Werner Matt
Translation: John Christensen

“Back home in Carinthia all you could do was smash rocks”

Punkt 2: “Back home in Carinthia all you could do was smash rocks”

In the late 1950’s the construction of the Home for Young Workers was completed. Chaplain Emil Bonetti, who had taken the project over from Dr. Edwin Fasching, wanted to run a “worker’s hotel”. Food and shelter was provided for 140 young workers. Their laundry and ironing was taken care of and two recreational rooms offered entertainment. The home was necessary because the economy was booming, especially in the textile industry. The high workforce demand led to a housing shortage. In the Home for Young Workers men and women were strictly separated, of course. The company F.M. Hämmerle also ran a separate girls’ home in the district Oberdorf. A veritable wave of immigration reached Dornbirn from inner Austria, almost two thirds of which came from the states Styria, Tyrol and Carinthia. In 1966, only about half of Dornbirn’s population had been born in Dornbirn. Of the other half, 17.5% came from some other place in Vorarlberg, 15.1% from the rest of Austria and 14.8% were foreigners.

Volker Gasser and Karoline Schönett remember what it was like back then:

Volker Gasser, born in 1943, left Lavamünd in Carinthia to come to Vorarlberg in 1960. Recruited by a colleague, who received a bonus for his recruitment, Gasser felt like a second-class citizen for a long time. According to him that changed when increasingly more guest workers from Spain, Turkey and Yugoslavia immigrated to Vorarlberg.

At the age of 17 he came to Vorarlberg all by himself and lived in the home for young workers. There were three beds in one room. He stayed there for about a year. He remembers how they all helped Chaplain Bonetti to maintain the building. Every Saturday they went out, although they had to be back at the home by 10 p.m. He got his master craftsman certificate and married a girl from Vorarlberg. Initially his parents-in-law were not pleased with having a “foreigner” as a son-in-law. Once a year he visits Carinthia. Today he still identifies himself as Carinthian, while his children are from Vorarlberg, culturally.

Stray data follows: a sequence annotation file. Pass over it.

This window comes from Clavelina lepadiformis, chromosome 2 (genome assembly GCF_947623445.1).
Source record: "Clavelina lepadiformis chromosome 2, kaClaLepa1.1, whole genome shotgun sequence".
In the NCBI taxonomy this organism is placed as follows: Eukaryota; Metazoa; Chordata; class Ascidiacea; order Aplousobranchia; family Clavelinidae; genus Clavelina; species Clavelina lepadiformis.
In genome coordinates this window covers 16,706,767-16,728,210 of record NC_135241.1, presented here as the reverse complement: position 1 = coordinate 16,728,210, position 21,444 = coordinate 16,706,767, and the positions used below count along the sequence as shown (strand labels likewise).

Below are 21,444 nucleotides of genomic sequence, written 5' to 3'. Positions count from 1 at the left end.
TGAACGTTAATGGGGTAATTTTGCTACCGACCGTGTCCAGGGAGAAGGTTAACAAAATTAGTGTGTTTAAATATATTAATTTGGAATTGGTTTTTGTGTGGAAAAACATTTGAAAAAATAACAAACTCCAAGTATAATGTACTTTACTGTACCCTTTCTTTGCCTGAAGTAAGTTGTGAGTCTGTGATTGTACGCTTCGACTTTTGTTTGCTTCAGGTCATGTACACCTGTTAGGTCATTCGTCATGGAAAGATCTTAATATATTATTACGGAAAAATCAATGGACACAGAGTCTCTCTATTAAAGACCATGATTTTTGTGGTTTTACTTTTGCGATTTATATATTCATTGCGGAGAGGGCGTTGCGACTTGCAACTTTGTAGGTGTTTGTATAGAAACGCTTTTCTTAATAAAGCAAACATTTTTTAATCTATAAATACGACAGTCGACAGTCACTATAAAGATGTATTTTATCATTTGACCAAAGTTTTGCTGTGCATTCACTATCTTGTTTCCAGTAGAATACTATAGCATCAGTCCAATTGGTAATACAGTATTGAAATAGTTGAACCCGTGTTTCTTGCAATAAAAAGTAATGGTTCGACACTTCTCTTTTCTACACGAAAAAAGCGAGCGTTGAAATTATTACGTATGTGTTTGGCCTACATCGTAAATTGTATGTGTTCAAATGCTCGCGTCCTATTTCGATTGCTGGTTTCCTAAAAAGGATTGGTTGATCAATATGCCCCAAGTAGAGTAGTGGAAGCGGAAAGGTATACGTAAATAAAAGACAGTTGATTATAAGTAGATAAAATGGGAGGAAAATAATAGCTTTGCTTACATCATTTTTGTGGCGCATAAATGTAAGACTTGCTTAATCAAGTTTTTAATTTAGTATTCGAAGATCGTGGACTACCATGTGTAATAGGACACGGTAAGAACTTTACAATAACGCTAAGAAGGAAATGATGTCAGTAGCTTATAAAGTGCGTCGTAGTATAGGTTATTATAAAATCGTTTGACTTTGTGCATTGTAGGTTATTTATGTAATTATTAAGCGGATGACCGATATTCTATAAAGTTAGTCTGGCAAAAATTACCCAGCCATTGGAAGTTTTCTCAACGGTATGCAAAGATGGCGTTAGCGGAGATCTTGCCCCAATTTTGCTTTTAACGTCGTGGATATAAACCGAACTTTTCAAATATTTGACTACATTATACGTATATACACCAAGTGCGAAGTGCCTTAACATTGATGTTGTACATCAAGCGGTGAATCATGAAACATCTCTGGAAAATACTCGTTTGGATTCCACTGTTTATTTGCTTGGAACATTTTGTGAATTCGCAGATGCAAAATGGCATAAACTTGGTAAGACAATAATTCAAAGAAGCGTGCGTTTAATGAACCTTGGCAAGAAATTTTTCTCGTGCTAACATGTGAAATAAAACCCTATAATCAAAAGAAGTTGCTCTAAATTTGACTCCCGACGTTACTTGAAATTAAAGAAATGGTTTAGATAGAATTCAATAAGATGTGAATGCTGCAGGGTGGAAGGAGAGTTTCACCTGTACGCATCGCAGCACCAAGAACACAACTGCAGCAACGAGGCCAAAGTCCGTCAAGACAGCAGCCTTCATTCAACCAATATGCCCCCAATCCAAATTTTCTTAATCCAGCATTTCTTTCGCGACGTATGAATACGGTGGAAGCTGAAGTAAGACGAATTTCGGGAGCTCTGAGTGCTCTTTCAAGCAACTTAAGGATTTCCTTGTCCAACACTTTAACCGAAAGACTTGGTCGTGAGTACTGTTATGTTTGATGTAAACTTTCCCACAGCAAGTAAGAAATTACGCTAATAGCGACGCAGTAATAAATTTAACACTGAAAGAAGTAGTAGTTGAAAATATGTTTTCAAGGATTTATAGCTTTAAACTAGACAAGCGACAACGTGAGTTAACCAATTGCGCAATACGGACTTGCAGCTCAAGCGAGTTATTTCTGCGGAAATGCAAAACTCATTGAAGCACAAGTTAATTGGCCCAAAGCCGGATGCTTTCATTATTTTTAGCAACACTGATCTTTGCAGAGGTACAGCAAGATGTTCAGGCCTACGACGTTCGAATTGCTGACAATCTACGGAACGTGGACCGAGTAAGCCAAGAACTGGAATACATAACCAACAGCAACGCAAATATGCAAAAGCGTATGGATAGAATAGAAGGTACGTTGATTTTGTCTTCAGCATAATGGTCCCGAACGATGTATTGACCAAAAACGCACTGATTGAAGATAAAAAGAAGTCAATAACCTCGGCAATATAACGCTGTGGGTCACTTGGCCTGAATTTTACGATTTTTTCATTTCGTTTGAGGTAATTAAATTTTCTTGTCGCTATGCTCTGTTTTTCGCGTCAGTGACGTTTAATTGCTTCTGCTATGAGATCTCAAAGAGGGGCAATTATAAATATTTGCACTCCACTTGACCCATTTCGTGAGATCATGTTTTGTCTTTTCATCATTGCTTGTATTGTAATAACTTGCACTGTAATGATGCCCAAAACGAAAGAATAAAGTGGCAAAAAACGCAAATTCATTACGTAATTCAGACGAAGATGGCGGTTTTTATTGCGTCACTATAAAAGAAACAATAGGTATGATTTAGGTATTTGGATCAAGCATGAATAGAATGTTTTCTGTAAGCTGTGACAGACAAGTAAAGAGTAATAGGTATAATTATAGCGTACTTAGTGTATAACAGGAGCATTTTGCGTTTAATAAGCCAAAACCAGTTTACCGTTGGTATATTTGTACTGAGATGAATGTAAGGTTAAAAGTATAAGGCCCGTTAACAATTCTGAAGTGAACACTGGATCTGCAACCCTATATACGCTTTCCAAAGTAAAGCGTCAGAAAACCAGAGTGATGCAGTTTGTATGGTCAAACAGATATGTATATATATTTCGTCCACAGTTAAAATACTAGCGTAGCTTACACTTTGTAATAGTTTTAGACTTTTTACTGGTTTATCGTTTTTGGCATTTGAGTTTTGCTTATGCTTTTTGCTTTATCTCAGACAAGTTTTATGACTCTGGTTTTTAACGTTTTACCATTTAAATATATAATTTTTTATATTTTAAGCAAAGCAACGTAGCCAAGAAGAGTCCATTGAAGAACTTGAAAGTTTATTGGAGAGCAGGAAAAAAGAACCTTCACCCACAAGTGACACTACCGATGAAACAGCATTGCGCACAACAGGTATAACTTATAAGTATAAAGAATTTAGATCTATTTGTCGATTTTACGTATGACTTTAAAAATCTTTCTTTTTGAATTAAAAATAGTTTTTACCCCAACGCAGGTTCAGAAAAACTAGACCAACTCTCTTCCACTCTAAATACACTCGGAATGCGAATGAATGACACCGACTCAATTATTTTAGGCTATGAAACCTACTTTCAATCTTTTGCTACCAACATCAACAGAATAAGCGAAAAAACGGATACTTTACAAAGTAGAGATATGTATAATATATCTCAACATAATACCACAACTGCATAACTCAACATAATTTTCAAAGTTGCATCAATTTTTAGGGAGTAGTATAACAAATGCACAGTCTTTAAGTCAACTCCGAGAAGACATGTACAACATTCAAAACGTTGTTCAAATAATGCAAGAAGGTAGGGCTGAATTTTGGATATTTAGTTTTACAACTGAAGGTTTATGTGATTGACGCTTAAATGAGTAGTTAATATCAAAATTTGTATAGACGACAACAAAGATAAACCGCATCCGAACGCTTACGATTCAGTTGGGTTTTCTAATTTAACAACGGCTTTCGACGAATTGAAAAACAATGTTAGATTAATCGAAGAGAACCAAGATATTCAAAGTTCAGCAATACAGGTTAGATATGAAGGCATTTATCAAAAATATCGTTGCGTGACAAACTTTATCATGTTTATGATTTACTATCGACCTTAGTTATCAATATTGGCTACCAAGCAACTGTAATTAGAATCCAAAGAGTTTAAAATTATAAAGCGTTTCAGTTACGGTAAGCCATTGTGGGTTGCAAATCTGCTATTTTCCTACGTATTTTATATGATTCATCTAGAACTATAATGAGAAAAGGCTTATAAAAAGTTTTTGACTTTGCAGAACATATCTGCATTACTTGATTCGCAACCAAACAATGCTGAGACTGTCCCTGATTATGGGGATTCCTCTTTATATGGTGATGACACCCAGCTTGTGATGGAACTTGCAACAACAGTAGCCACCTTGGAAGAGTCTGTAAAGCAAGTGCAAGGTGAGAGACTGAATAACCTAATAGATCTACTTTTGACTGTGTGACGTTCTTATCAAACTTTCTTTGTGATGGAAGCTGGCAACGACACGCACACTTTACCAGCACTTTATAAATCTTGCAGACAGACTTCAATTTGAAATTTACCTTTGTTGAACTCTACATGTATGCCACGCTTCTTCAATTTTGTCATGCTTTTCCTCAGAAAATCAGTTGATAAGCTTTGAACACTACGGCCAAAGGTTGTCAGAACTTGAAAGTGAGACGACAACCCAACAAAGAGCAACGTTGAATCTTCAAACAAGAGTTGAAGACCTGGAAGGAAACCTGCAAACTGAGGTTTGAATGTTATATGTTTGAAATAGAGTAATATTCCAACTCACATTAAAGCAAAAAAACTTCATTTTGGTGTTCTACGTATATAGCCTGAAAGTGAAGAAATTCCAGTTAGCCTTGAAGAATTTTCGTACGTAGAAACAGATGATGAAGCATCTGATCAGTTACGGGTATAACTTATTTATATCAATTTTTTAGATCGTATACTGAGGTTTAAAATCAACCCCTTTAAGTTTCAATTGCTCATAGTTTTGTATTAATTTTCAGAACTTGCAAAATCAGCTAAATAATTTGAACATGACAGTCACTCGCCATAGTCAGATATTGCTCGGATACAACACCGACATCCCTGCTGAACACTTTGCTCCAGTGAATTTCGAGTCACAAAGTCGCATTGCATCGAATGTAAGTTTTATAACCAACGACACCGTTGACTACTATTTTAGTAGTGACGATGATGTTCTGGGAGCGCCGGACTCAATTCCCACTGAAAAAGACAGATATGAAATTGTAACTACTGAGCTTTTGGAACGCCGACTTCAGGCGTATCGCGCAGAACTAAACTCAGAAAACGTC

Quote 2: Karoline Schönett Text: Mrs. Schönett, who was born in Styria, came to Dornbirn in 1947: “I read in the newspaper that they were looking for people in Vorarlberg. Among the firms was the company F.A.Hämmerle. I wrote to them… and within three weeks I was out here.” She worked as a weaver and lived in the girls’ home: “There were predominantly Russians and Ukrainians in the home… but not for long, they all left. Then girls from Styria, Carinthia and Tyrol, who all worked at Hämmerle. At first I shared a room with 7 other girls, after about a month I was transferred to a 5-bed room and eventually I lived in a 2-bed room. It was very tidy.“ Looking back, she describes the relationship between the locals and the immigrants as follows: “Yes, when we first came here, it was the girls from South Tyrol who were looked down upon. Then it was us. And later on when the foreigners came, we were more and more integrated into society.”

Foto: Tamer Barbaros

Blick in ein Zimmer des Mädchenheims, Original Stadtarchiv Dornbirn